Thursday, 29 March 2018

A plastic bottle deposit scheme for England >>> >>> "Welcome as it is, such a scheme farms out responsibility to individual consumers rather than bringing into line corporations with far greater power to pioneer change"

The UK government has just announced a deposit scheme on plastic bottles:
Deposit return scheme: Who would pay? - BBC News
Michael Gove unveils a deposit return scheme for drinks bottles | Daily Mail Online 

BRITS face a green levy of up to 22p on plastic bottles as Michael Gove gives the green light to Britain’s first ever nationwide deposit recycling scheme.
As revealed by The Sun five days ago, the Environment Secretary will announce he plans to consult later this year on a anti-rubbish drive where Brits will get cash back for plastic and glass bottles as well as aluminium cans.

Brits face paying a deposit of up to 22p on plastic bottles in bid to stop waste 'wreaking havoc' - The Sun

Thanks to a lot of campaigning: 

Message in a bottle • Surfers Against Sewage

Futures Forum: Delays in launching deposit scheme > "Just get on with it!"
Futures Forum: Environment Secretary “determined to tackle the throwaway culture which plastics encapsulate”

A piece in Wired points out, though, that "such a scheme, welcome as it is, farms out responsibility to individual consumers rather than bringing into line corporations with far greater power to pioneer change": 

Fixing our plastic problem needs more than a bottle return scheme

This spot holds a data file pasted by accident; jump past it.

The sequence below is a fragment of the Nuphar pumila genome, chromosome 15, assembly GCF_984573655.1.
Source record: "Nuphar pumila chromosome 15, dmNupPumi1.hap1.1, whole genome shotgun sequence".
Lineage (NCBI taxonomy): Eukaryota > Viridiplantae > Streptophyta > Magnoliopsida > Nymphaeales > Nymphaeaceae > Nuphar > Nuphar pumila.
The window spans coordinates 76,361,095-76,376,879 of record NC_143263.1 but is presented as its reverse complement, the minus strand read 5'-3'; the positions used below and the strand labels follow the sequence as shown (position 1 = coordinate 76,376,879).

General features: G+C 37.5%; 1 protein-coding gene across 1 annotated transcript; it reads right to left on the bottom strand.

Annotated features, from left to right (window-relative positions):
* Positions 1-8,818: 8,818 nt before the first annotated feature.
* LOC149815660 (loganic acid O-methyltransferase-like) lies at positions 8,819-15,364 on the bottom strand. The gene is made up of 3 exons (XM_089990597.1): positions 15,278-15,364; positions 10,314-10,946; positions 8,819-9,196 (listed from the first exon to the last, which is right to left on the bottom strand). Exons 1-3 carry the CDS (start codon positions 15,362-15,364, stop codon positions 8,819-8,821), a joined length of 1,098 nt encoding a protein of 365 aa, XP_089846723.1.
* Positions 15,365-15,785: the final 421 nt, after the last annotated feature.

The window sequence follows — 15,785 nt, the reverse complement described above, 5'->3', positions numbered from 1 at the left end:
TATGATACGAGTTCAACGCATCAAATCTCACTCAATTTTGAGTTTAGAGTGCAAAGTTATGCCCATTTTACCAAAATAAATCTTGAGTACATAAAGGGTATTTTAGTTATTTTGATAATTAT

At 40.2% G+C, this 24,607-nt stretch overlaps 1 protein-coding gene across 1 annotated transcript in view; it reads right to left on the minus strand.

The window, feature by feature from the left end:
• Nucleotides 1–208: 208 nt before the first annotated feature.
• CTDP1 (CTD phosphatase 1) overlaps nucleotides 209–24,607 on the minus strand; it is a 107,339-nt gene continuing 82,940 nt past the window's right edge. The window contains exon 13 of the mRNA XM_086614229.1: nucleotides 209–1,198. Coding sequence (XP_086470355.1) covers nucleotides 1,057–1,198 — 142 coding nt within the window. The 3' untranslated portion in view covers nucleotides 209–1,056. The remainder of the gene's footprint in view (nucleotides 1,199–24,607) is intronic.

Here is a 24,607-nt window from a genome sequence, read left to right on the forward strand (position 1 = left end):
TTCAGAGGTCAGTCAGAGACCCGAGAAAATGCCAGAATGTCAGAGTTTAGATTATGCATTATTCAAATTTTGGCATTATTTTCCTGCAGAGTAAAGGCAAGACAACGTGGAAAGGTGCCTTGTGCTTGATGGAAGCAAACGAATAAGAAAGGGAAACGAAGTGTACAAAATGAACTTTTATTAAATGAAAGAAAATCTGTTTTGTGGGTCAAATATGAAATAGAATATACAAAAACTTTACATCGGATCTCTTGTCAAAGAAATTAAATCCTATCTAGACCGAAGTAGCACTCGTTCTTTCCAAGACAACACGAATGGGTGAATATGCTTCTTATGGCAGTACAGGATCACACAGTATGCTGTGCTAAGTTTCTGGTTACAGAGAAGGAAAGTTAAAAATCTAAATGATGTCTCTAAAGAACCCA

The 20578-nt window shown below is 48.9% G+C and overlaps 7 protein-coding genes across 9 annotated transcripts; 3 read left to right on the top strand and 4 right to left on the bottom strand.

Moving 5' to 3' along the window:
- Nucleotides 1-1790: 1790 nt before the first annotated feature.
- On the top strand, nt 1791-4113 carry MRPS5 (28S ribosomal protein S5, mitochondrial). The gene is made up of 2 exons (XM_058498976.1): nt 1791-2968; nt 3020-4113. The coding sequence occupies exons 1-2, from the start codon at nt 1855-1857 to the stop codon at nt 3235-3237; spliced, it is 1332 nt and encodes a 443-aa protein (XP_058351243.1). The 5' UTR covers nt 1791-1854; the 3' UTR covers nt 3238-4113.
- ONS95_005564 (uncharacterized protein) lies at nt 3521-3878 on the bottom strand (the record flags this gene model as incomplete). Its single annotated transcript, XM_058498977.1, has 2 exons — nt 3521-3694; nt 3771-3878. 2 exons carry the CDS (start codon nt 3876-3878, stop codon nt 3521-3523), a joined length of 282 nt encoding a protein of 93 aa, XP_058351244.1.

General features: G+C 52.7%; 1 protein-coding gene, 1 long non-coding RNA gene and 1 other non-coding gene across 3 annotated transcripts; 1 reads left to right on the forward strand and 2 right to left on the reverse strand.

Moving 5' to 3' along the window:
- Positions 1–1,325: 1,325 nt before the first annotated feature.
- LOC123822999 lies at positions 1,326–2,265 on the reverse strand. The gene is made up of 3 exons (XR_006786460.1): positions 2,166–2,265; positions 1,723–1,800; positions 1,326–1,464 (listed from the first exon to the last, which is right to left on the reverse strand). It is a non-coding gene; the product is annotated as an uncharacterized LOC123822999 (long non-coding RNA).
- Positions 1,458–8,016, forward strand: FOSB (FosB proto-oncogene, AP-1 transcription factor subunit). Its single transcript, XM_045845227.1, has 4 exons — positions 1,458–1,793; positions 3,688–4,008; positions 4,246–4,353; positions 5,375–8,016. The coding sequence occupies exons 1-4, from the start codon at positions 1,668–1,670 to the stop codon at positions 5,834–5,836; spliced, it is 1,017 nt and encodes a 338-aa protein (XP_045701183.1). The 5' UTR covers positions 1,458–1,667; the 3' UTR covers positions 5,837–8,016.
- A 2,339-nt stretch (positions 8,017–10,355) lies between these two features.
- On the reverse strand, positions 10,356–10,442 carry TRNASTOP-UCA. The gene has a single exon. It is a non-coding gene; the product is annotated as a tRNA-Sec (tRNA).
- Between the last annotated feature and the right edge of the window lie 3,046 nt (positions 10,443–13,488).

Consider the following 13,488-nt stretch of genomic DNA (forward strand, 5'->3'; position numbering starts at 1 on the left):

Over 30 countries have seen plastic recycling increased to 90 per cent by deposit return schemes, but there's still a long way to go

Wednesday 28 March 2018

Closed Loop Recycling plant in Dagenham, London
Dan Kitwood / Getty Images

The UK has lagged behind the rest of Europe for far too long when it comes recycling, but today marks the beginning of a long road in cutting our plastic usage. The government has announced plans for a consultation which could see UK shoppers having to pay more for single-use bottles and cans in an attempt to cut down on waste and boost recycling. Thirteen billion plastic bottles are used yearly in the UK, and three billion of these are not recycled.

The proposed deposit return scheme is yet to have its details worked out, but should be rolled out across England after a consultation taking place this year – Scotland has already announced its own scheme of the same kind and Wales is beginning to investigate plans for one too. The proposed plans would see consumers would pay between 8p and 22p more for drinks in plastic bottles, and if the bottle is returned for recycling then the money would be refunded.

Similar schemes have been rolled out in 38 countries including Denmark, Germany and Sweden, which recycle on average 90 per cent of their bottles. In Norway, 95 per cent of plastic bottles are recycled and its scheme has been around since 1999.

Last month the government ignored calls from the Environmental Audit Committee to impose a latte levy, despite having vowed to address plastic proliferation amid growing concerns about what it is doing to our oceans and our planet via climate change. Well, now they’re doing it – and it’s a move that has been welcomed by consumers and campaigners alike. Julie Andersen, executive director at the Plastic Oceans Foundation, says "deposit returns have produced meaningful results" in many countries but warns us to "remember that plastic can only be recycled so many times, so this is not a long-term solution to single-use plastic, but rather a next step toward changing behaviour."

The UK scheme would likely see reverse vending machines in supermarkets, where glass and plastic bottles and metal cans could be deposited in return for the initial deposit. It would then be incumbent upon supermarkets to recycle these items properly. Supporters of the proposed scheme say the 5p plastic bag charge shows how well such a system can work – it succeeded in cutting usage by 83 per cent when it started in October 2015. The announcement of the deposit scheme coincides with protests in UK supermarkets where people have demonstrated against unneeded plastics by leaving them in trollies by the till.